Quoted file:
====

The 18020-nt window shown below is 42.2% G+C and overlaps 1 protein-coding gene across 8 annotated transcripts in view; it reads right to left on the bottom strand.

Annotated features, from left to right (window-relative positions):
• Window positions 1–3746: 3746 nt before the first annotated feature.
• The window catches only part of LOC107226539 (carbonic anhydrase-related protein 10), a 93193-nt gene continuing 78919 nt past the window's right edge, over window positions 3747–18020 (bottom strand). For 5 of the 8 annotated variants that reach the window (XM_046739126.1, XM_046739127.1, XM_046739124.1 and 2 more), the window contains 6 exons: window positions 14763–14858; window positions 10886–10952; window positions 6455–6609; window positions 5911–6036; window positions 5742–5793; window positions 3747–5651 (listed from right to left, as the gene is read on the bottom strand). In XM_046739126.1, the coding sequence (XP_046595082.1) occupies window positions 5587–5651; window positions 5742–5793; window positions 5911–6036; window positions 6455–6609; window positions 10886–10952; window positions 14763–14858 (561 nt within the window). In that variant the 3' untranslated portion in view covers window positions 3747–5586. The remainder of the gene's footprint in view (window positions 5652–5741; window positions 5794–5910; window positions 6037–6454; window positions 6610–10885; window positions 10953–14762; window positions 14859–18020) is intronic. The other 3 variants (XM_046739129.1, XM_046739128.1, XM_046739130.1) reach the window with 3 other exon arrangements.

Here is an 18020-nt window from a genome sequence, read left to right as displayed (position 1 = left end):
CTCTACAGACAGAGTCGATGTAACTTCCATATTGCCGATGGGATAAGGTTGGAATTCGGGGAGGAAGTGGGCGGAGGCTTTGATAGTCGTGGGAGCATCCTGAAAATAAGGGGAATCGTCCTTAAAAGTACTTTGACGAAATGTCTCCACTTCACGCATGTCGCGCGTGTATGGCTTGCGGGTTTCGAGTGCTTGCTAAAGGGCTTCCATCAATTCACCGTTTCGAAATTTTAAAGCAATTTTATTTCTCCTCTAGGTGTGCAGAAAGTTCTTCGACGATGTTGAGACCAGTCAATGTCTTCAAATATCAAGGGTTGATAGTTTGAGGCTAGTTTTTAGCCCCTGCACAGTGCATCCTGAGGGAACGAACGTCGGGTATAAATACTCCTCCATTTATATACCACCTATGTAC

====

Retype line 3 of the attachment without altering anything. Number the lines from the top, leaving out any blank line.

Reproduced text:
• Window positions 1–3746: 3746 nt before the first annotated feature.